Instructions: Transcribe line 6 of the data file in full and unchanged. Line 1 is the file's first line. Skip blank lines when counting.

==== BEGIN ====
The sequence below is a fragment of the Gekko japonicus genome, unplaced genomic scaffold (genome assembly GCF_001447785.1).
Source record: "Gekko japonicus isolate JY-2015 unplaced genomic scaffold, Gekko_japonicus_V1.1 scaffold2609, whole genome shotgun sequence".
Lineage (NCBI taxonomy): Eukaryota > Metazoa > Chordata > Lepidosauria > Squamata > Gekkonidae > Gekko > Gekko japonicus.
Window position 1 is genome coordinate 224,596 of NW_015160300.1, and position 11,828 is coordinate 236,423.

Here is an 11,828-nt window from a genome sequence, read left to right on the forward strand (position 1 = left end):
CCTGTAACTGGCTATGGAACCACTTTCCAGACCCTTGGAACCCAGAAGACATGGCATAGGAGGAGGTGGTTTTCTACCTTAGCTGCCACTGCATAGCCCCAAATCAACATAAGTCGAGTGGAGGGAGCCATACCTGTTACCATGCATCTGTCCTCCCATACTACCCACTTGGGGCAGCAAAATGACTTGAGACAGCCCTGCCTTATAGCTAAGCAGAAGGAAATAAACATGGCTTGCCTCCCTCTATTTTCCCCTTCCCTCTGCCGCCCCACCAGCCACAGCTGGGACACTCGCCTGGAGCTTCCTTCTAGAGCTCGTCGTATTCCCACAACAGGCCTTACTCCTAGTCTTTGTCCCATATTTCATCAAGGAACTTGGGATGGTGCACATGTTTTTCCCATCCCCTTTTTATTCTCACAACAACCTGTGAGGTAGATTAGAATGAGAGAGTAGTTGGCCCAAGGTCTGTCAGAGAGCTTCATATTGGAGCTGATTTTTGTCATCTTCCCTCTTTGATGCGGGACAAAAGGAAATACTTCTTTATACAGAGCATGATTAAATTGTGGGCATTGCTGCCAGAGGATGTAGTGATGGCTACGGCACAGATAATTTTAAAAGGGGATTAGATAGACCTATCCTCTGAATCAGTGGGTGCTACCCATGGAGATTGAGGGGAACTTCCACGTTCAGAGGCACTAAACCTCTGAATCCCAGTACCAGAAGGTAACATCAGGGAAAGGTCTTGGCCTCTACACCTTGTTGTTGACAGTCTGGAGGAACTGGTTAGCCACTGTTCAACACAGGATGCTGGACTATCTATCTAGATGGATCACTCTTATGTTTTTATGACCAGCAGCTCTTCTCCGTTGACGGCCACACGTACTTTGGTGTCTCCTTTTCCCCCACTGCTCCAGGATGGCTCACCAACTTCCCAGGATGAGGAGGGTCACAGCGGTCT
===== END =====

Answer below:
CCTGTAACTGGCTATGGAACCACTTTCCAGACCCTTGGAACCCAGAAGACATGGCATAGGAGGAGGTGGTTTTCTACCTTAGCTGCCACTGCATAGCCCCAAATCAACATAAGTCGAGTGGAGGGAGCCATACCTGTTACCATGCATCTGTCCTCCCATACTACCCACTTGGGGCAGCAAAATGACTTGAGACAGCCCTGCCTTATAGCTAAGCAGAAGGAAATAAACATGGCTTGCCTCCCTCTATTTTCCCCTTCCCTCTGCCGCCCCACCAGCCACAGCTGGGACACTCGCCTGGAGCTTCCTTCTAGAGCTCGTCGTATTCCCACAACAGGCCTTACTCCTAGTCTTTGTCCCATATTTCATCAAGGAACTTGGGATGGTGCACATGTTTTTCCCATCCCCTTTTTATTCTCACAACAACCTGTGAGGTAGATTAGAATGAGAGAGTAGTTGGCCCAAGGTCTGTCAGAGAGCTTCATATTGGAGCTGATTTTTGTCATCTTCCCTCTTTGATGCGGGACAAAAGGAAATACTTCTTTATACAGAGCATGATTAAATTGTGGGCATTGCTGCCAGAGGATGTAGTGATGGCTACGGCACAGATAATTTTAAAAGGGGATTAGATAGACCTATCCTCTGAATCAGTGGGTGCTACCCATGGAGATTGAGGGGAACTTCCACGTTCAGAGGCACTAAACCTCTGAATCCCAGTACCAGAAGGTAACATCAGGGAAAGGTCTTGGCCTCTACACCTTGTTGTTGACAGTCTGGAGGAACTGGTTAGCCACTGTTCAACACAGGATGCTGGACTATCTATCTAGATGGATCACTCTTATGTTTTTATGACCAGCAGCTCTTCTCCGTTGACGGCCACACGTACTTTGGTGTCTCCTTTTCCCCCACTGCTCCAGGATGGCTCACCAACTTCCCAGGATGAGGAGGGTCACAGCGGTCT